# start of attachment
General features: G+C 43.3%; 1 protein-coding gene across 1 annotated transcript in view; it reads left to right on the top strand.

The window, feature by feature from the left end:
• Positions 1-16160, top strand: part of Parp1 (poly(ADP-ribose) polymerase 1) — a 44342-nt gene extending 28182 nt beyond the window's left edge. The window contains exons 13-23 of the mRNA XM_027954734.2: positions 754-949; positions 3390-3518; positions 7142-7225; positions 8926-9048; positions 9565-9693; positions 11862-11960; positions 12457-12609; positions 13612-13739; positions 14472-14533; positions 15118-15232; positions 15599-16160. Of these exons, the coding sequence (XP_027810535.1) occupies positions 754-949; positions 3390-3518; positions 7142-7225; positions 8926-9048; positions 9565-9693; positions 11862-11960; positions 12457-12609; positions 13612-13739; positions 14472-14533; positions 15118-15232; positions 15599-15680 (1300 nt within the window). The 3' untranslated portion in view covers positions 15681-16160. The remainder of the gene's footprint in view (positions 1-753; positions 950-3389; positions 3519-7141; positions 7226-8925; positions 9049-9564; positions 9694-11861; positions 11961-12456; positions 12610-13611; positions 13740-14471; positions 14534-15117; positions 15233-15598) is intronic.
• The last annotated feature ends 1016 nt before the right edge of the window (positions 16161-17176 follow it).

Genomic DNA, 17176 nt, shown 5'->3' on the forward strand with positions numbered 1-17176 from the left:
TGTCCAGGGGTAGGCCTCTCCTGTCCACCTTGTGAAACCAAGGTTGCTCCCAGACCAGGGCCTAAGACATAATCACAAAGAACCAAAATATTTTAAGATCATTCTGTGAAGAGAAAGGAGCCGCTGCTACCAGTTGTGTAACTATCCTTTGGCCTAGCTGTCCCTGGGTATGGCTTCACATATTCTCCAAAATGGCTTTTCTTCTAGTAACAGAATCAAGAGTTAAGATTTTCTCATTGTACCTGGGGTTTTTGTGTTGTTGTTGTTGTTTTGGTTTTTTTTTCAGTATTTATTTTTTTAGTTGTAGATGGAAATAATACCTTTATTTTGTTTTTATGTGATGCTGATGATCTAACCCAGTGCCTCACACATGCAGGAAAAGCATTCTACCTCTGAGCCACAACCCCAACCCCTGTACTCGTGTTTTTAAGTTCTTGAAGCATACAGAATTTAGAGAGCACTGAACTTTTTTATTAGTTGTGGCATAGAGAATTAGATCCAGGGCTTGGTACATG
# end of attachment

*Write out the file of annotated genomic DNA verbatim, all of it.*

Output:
General features: G+C 43.3%; 1 protein-coding gene across 1 annotated transcript in view; it reads left to right on the top strand.

The window, feature by feature from the left end:
• Positions 1-16160, top strand: part of Parp1 (poly(ADP-ribose) polymerase 1) — a 44342-nt gene extending 28182 nt beyond the window's left edge. The window contains exons 13-23 of the mRNA XM_027954734.2: positions 754-949; positions 3390-3518; positions 7142-7225; positions 8926-9048; positions 9565-9693; positions 11862-11960; positions 12457-12609; positions 13612-13739; positions 14472-14533; positions 15118-15232; positions 15599-16160. Of these exons, the coding sequence (XP_027810535.1) occupies positions 754-949; positions 3390-3518; positions 7142-7225; positions 8926-9048; positions 9565-9693; positions 11862-11960; positions 12457-12609; positions 13612-13739; positions 14472-14533; positions 15118-15232; positions 15599-15680 (1300 nt within the window). The 3' untranslated portion in view covers positions 15681-16160. The remainder of the gene's footprint in view (positions 1-753; positions 950-3389; positions 3519-7141; positions 7226-8925; positions 9049-9564; positions 9694-11861; positions 11961-12456; positions 12610-13611; positions 13740-14471; positions 14534-15117; positions 15233-15598) is intronic.
• The last annotated feature ends 1016 nt before the right edge of the window (positions 16161-17176 follow it).

Genomic DNA, 17176 nt, shown 5'->3' on the forward strand with positions numbered 1-17176 from the left:
TGTCCAGGGGTAGGCCTCTCCTGTCCACCTTGTGAAACCAAGGTTGCTCCCAGACCAGGGCCTAAGACATAATCACAAAGAACCAAAATATTTTAAGATCATTCTGTGAAGAGAAAGGAGCCGCTGCTACCAGTTGTGTAACTATCCTTTGGCCTAGCTGTCCCTGGGTATGGCTTCACATATTCTCCAAAATGGCTTTTCTTCTAGTAACAGAATCAAGAGTTAAGATTTTCTCATTGTACCTGGGGTTTTTGTGTTGTTGTTGTTGTTTTGGTTTTTTTTTCAGTATTTATTTTTTTAGTTGTAGATGGAAATAATACCTTTATTTTGTTTTTATGTGATGCTGATGATCTAACCCAGTGCCTCACACATGCAGGAAAAGCATTCTACCTCTGAGCCACAACCCCAACCCCTGTACTCGTGTTTTTAAGTTCTTGAAGCATACAGAATTTAGAGAGCACTGAACTTTTTTATTAGTTGTGGCATAGAGAATTAGATCCAGGGCTTGGTACATG